When placed in that difficult position, the tenant of a franchised premises may look for relief by reference to both legal and business considerations. We will consider these in turn.

Legal Considerations: Force Majeure Clauses and the Doctrine of Frustration

The sublease or head lease, as the case may be, may contain a so-called “force majeure” clause. Typically, the effect of such clauses is temporarily or permanently (depending on the wording of the clause) to relieve one or both of the parties to the lease from their obligations upon the occurrence of certain triggering events that were anticipated by the parties at the time the contract was negotiated.

While a pandemic such as COVID-19/coronavirus may constitute such a triggering event (depending again on the exact language of the force majeure provision contained in the lease) it is important to appreciate that force majeure clauses in commercial leases, are typically drafted in a way that does not relieve the tenant from its obligation to pay rent. In other words, in many cases, the COVID-19/coronavirus pandemic will not relieve the tenant of a franchised premises from its obligation to pay rent.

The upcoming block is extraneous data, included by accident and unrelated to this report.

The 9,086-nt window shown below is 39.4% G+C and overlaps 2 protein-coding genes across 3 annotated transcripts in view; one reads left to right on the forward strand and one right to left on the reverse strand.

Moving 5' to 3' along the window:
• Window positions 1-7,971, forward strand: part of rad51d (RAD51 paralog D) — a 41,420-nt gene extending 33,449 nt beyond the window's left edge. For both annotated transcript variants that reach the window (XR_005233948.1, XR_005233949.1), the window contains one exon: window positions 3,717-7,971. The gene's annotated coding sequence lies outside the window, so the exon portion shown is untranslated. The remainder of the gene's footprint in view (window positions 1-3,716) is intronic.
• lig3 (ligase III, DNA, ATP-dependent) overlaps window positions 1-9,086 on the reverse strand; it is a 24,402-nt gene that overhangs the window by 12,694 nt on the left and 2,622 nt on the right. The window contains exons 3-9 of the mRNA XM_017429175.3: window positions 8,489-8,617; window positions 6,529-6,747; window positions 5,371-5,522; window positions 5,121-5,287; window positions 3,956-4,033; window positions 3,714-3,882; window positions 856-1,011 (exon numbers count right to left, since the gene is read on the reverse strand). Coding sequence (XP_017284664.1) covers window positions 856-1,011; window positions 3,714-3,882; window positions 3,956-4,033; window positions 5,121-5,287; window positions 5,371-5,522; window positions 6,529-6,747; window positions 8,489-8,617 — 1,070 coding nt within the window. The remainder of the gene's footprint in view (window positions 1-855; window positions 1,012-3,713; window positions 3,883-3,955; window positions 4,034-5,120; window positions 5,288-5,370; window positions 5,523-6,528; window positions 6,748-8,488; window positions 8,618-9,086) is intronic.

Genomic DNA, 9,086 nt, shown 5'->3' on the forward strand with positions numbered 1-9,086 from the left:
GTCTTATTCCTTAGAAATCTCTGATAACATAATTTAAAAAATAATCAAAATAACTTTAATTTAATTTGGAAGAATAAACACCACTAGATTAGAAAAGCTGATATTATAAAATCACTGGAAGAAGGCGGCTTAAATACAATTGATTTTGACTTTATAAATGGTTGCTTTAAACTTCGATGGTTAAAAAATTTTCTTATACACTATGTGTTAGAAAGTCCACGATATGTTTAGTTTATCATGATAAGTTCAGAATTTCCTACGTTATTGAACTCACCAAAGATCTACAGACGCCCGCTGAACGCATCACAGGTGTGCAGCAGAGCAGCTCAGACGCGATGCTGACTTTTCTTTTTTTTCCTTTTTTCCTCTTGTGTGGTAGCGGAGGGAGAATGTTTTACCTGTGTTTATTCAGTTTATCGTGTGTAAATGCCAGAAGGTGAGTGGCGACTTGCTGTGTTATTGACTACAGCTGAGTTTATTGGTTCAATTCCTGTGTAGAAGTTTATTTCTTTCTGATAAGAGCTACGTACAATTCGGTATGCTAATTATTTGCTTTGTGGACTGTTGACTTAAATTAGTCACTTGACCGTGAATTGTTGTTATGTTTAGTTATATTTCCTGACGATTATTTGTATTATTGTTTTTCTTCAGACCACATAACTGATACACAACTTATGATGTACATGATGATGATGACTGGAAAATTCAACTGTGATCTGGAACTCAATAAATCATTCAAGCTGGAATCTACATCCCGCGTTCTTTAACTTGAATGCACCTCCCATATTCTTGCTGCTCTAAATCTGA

When confronted with a lease containing either no force majeure provision or a force majeure provision that requires rent to continue to be paid, the tenant of a franchised premises may wish to consider the availability of the legal remedy of “frustration”.